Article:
At this point, I do not take any medication for bipolar disorder.  WHen I did, it was not helpful.  The thought right now is that I am not a bipolar person, but rather a lupus patient with a worsening disease course and a poor prognosis.  The only time I experience depression is when I am beginning a lupus flare.  Being a vegan and understanding that I should sleep when I am tired has made  world of difference and I am very rarely, if ever these days, depressed and never ever hypomanic unless I am given the wrong medication.

You need to get an expert opinion and that means a psychiatrist, to properly diagnose what is really going on and to properly treat it.  My psychiatrist was so knowledgeable and good, he is the one who diagnosed my lupus!  They are worth the money.

Life is short and sometimes the way to go IS better living through chemistry.  Some people cannot manage without medications and the goal isn't to be medication free, it is to be as well and as high functioning as possible.  If that means medications, you take them.

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Thanks for all you input ladydragonfly.  Talking about it today he wants to go and be completely reevaluated and also find a psychiatrist or qualified individual he can work with on a regular basis as his first order of business. i think having all this information is going to help him make informed patient decisions which i hope leads to getting the treatment he needs, i whatever form. 

you have all been extremely informative and helpful, thanks  :)

anyone have any tip on finding the "right" therapist/psychiatrist/etc. ?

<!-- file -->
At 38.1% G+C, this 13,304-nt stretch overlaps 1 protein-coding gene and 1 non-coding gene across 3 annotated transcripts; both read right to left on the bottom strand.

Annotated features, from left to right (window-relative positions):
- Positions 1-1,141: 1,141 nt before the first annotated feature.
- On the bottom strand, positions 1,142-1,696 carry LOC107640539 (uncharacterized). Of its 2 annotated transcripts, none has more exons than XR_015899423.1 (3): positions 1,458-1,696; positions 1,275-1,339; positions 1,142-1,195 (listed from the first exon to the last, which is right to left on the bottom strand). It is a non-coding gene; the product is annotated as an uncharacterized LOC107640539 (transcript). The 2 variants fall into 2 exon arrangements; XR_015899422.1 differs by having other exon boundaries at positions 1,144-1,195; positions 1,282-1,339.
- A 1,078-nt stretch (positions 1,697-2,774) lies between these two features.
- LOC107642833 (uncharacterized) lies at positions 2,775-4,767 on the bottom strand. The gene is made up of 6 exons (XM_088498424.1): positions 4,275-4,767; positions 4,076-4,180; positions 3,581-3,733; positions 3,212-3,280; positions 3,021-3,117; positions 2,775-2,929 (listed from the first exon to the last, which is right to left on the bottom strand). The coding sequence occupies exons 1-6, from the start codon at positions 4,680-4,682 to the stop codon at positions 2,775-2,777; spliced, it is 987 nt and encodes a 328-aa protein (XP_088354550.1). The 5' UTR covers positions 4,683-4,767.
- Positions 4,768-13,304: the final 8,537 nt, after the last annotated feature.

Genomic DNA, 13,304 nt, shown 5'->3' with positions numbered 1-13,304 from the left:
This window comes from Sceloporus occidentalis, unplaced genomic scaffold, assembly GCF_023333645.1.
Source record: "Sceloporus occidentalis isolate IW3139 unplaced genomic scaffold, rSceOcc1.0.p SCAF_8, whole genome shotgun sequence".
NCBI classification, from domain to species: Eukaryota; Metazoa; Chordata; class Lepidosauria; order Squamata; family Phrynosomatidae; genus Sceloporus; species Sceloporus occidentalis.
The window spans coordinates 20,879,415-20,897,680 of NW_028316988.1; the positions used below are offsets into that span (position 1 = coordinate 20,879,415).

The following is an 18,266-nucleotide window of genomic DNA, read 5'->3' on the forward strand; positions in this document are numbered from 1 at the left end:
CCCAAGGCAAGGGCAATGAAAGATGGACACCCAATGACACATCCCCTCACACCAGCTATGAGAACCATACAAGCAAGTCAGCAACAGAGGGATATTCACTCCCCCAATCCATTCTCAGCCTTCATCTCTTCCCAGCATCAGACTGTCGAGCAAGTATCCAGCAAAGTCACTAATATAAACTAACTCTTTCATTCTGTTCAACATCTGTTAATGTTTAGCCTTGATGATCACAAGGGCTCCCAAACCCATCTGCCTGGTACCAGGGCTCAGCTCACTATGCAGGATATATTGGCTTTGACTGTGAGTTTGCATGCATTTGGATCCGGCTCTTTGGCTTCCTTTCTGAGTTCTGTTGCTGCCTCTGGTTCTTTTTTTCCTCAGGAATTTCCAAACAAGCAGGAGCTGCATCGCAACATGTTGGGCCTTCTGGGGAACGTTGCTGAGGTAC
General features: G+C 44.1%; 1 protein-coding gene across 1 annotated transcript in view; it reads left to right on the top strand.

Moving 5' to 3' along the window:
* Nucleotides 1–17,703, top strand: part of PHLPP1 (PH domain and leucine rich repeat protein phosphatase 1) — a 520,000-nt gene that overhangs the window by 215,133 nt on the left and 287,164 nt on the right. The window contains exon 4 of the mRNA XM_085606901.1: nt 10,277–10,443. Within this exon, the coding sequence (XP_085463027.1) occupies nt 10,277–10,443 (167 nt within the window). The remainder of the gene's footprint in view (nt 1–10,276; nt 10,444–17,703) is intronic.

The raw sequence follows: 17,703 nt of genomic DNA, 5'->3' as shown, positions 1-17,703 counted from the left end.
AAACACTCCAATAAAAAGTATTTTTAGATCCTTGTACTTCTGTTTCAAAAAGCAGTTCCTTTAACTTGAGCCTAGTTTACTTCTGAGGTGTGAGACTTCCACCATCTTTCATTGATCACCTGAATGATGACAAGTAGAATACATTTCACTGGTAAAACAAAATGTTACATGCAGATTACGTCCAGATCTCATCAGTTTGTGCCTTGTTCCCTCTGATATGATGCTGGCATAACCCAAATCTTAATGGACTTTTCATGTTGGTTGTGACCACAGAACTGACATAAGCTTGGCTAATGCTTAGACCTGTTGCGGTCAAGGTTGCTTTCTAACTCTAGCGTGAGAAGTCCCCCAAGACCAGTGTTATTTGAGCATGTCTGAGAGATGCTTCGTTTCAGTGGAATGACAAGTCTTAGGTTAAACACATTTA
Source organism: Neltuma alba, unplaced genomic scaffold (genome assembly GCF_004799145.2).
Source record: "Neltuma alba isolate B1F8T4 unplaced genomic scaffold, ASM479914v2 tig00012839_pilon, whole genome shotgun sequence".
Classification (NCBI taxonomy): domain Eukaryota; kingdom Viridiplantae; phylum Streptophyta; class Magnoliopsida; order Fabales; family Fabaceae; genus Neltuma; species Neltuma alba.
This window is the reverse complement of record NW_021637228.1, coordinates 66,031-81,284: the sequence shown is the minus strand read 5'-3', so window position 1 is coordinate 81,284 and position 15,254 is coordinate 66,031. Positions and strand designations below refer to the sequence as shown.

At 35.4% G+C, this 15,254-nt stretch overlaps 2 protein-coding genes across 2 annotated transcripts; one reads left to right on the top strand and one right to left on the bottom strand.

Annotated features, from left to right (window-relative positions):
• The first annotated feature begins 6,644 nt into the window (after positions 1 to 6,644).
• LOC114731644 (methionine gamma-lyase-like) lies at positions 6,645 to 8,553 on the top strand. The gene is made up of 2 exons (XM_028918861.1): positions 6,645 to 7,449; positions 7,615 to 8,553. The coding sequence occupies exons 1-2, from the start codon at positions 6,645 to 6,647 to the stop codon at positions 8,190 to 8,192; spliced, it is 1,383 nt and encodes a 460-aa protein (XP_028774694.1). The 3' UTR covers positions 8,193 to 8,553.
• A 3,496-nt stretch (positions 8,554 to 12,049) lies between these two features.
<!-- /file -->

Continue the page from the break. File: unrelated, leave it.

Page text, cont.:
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Ladydragonfly1, thank you for that very thorough explanation of bipolar disorder I and II and SSRIs. I want to tell people now who don't understand the distinctions in bipolar disorder and treatments to go to Vegweb and look up your posting. I thank you profusely for that information.

Cashafrass, I suggest you get a referral from a friend or relative you know, and can trust, who is happy with his/her psychiatrist, psychologist or psychotherapist. That will save you a lot of psych-shopping which can be really frustrating. Also, make sure the doctor he sees is covered by his insurance or else you will be paying mucho out of pocket bucks.

Before his appointment, he should be prepared to answer questions about the effectiveness of the meds he is taking now and any prior, as well as how long his mood swings last and what triggers them, if he knows.

I would be very careful about docs who are too pushy with the meds. Choose a doctor who carefully monitors the meds and also works with him on natural ways of managing bipolar disorder through exercise, sleep, healthy diet and other nourishing activities.